nickelodeon writing fellowship – month 6


we finished our level 1 class at UCB and had a show. i was kind of expecting a train wreck, but the show actually went smoothly. the class was split into 2 groups, and each group performed for about 20 minutes. even though i really enjoyed taking improv, i’m not a performer and have no desire to take any more classes.


a teacher from UCB came to nickelodeon and taught a compressed version of their sketch writing class over 4 days. i had never tried writing sketches, but it was pretty fun. i might try shooting some of the sketches i wrote as short films.


i submitted 3 premises as usual, and karen selected the same idea that i liked. then i expanded the 1 page premise into a 6 page outline. the outline has all the sluglines of the script, with the description of each scene written in prose. this is where most of the hard work is done, and where you figure out your story. if the story doesn’t work in the outline, it’s not going to work in the script. if you want to write for television, you must get used to writing outlines. someone is going to have to read it and approve it before you can write the script, and it’s part of the process whether you’re in live action or animation. so i turned in my outline and the notes were that my A story was ok, but i needed to clarify my B story a bit. i made some fixes and now i’m moving on to first draft.


we’ve been volunteering weekly at a nearby school and helping 5th graders write scripts that will be performed by actors at the end of the program. the teacher explains basic story structure, and we stress that even in a 5 page script, you need to have a characters with clear motivations.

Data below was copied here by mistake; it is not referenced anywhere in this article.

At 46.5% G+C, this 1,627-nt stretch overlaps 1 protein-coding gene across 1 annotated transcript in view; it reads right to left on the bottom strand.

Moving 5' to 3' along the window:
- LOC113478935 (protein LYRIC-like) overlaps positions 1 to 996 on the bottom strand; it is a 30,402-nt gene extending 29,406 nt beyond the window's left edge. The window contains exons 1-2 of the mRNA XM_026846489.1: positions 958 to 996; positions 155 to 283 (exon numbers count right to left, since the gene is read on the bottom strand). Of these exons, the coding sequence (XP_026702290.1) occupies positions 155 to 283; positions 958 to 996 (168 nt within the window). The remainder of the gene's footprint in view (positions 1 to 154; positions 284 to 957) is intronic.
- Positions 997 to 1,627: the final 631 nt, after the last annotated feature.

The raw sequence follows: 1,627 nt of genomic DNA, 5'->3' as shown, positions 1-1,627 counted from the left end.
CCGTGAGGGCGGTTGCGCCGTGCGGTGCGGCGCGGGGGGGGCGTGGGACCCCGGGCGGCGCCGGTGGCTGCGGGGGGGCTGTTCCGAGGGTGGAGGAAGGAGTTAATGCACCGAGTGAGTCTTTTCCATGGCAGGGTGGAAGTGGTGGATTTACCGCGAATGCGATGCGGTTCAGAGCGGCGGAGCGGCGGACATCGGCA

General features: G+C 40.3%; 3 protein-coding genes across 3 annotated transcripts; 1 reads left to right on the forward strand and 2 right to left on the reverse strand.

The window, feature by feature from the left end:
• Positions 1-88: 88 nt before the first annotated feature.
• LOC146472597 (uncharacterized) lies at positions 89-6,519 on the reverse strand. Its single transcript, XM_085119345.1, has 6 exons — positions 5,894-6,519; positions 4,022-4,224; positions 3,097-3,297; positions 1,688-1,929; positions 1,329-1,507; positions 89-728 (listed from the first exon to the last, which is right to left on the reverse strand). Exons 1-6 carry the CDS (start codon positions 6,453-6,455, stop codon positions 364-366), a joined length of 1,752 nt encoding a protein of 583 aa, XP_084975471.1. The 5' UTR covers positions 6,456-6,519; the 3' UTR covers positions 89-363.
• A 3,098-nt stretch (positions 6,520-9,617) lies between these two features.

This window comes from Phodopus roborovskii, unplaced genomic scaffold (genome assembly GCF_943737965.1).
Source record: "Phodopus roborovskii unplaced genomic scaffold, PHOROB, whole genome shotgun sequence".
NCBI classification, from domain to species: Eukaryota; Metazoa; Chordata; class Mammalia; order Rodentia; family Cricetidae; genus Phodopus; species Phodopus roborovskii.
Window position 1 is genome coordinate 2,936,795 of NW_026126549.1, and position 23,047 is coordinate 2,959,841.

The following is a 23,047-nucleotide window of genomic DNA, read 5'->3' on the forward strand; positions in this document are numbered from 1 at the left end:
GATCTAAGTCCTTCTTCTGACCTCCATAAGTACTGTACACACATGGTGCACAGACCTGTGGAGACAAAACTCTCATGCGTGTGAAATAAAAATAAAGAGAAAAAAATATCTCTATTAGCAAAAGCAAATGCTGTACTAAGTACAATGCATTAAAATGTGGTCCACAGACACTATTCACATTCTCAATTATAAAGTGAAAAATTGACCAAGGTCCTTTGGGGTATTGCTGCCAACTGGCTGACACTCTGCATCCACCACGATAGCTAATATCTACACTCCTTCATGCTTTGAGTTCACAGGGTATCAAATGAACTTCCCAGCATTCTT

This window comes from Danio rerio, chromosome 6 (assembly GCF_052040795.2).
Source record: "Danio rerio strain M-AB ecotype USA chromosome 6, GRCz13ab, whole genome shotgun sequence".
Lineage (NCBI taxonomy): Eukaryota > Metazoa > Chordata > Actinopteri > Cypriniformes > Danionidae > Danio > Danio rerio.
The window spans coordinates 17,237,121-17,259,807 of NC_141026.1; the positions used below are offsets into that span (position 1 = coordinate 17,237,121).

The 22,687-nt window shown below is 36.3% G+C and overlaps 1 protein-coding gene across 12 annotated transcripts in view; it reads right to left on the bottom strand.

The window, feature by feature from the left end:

i got notes on the premise of my pilot. if this is going to be a writing sample, i was told that i need to push it more and take more risks. i agreed and decided to change projects and work on a completely different idea. a couple months ago, we got to meet with one of the development execs here at nick. his advice was to have a calling card for yourself. some piece of original material, whether it’s a pilot, a short story, a play, whatever. and he said this calling card should show your voice and talent, and it should be memorable, but it should be unproducible. it should take so much risk that it would not be able to air. something to keep in mind as you work on your pilots.

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  1. Hey Kiyong,

    Been following your blog for a while now. Really cool stuff, learning a good deal just by reading your posts. Can’t say I’m not envious of you.

    If you don’t mind me asking, what exactly do you mean when you say you need to “clarify your B story”? Does that mean that it’s hard to tell what the B story is, or is there something more to it?

    Anyways, good luck with the rest of the fellowship, sounds like things are going well!

  2. thanks for reading my blog! the problem with my B story was that it had too much going on. my A story is between leslie and tom, and my B story had ron, andy, april, and jerry. i simplified my B story by removing april from the storyline, which gives me room to add more conflict between ron and andy.

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